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AbstractPropositional density and syntactic complexity are two features of sentences which affect the ability of humans and machines to process them effectively. In this thesis, I present a new approach to automatic sentence simplification which processes sentences containing compound clauses and complex noun phrases (NPs) and converts them into sequences of simple sentences which contain fewer of these constituents and have reduced per sentence propositional density and syntactic complexity. My overall approach is iterative and relies on both machine learning and handcrafted rules. It implements a small set of sentence transformation schemes, each of which takes one sentence containing compound clauses or complex NPs and converts it one or two simplified sentences containing fewer of these constituents (Chapter 5). The iterative algorithm applies the schemes repeatedly and is able to simplify sentences which contain arbitrary numbers of compound clauses and complex NPs. The transformation schemes rely on automatic detection of these constituents, which may take a variety of forms in input sentences. In the thesis, I present two new shallow syntactic analysis methods which facilitate the detection process. The first of these identifies various explicit signs of syntactic complexity in input sentences and classifies them according to their specific syntactic linking and bounding functions. I present the annotated resources used to train and evaluate this sign tagger (Chapter 2) and the machine learning method used to implement it (Chapter 3). The second syntactic analysis method exploits the sign tagger and identifies the spans of compound clauses and complex NPs in input sentences. In Chapter 4 of the thesis, I describe the development and evaluation of a machine learning approach performing this task. This chapter also presents a new annotated dataset supporting this activity. In the thesis, I present two implementations of my approach to sentence simplification. One of these exploits handcrafted rule activation patterns to detect different parts of input sentences which are relevant to the simplification process. The other implementation uses my machine learning method to identify compound clauses and complex NPs for this purpose. Intrinsic evaluation of the two implementations is presented in Chapter 6 together with a comparison of their performance with several baseline systems. The evaluation includes comparisons of system output with human-produced simplifications, automated estimations of the readability of system output, and surveys of human opinions on the grammaticality, accessibility, and meaning of automatically produced simplifications. Chapter 7 presents extrinsic evaluation of the sentence simplification method exploiting handcrafted rule activation patterns. The extrinsic evaluation involves three NLP tasks: multidocument summarisation, semantic role labelling, and information extraction. Finally, in Chapter 8, conclusions are drawn and directions for future research considered.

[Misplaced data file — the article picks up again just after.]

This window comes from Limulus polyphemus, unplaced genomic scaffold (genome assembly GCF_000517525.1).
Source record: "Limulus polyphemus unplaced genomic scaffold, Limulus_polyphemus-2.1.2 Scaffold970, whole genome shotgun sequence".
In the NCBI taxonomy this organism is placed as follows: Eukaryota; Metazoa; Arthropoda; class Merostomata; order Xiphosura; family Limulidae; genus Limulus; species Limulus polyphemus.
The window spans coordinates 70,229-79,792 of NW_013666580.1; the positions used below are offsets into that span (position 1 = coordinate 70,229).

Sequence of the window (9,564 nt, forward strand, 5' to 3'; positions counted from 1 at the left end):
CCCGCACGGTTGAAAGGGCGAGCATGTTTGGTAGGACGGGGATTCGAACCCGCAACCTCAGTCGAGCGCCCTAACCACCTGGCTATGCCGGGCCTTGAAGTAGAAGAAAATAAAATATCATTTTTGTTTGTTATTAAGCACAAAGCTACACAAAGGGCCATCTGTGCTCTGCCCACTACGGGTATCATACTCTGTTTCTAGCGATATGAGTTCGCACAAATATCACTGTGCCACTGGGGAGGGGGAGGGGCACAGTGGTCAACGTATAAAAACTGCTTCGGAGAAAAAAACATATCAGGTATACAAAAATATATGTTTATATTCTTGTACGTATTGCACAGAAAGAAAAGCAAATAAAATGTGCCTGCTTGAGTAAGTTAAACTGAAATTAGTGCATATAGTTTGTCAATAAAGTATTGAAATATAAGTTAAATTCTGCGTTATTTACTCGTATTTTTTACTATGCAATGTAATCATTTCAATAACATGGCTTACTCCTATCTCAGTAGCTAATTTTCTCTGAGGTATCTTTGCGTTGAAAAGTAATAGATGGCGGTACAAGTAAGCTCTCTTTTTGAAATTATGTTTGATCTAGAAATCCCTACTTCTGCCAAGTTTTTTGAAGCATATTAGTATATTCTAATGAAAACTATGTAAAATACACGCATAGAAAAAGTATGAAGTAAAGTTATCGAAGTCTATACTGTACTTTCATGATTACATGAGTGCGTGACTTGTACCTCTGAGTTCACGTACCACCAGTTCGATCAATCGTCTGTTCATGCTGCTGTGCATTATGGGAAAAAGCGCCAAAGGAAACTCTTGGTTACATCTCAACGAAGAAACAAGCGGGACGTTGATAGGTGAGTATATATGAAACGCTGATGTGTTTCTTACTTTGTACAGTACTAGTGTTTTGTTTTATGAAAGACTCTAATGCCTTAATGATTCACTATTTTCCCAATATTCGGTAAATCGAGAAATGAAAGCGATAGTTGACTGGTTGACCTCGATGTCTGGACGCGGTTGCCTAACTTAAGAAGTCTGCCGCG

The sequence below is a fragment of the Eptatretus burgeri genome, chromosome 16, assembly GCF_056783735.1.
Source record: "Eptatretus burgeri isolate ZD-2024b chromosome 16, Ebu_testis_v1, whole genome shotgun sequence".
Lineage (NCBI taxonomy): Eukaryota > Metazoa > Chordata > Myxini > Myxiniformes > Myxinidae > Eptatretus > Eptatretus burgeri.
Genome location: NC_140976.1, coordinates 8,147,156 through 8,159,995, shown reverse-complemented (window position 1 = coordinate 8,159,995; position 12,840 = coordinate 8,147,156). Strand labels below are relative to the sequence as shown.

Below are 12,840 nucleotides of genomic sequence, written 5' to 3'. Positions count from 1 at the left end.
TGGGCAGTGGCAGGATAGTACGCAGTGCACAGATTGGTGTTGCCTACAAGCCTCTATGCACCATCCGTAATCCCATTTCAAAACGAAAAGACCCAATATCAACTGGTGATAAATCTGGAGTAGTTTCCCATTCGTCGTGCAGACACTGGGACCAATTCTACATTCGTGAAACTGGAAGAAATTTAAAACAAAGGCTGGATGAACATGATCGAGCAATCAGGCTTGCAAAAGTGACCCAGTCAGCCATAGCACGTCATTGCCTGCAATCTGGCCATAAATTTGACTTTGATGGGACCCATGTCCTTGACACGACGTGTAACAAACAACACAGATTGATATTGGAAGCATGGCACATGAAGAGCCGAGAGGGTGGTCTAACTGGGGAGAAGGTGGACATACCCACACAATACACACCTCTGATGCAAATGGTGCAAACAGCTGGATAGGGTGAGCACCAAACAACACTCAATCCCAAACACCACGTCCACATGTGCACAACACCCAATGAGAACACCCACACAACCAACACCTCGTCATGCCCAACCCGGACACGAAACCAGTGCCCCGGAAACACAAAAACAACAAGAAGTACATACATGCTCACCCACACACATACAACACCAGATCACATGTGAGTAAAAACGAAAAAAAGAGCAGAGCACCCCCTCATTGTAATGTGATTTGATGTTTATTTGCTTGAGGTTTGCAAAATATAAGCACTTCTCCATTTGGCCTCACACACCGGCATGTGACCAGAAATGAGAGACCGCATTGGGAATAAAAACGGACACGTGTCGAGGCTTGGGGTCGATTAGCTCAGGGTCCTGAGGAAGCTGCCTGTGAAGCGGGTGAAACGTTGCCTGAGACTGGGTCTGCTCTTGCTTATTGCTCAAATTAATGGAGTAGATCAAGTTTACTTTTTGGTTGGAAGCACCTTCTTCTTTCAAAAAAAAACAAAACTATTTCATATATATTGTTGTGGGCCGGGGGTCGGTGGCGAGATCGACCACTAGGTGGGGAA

PublisherUniversity of Wolverhampton
TypeThesis or dissertation
DescriptionA thesis submitted in partial fulfilment of the requirement of the University of Wolverhampton for the degree of Doctor of Philosophy.
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- Creative Commons
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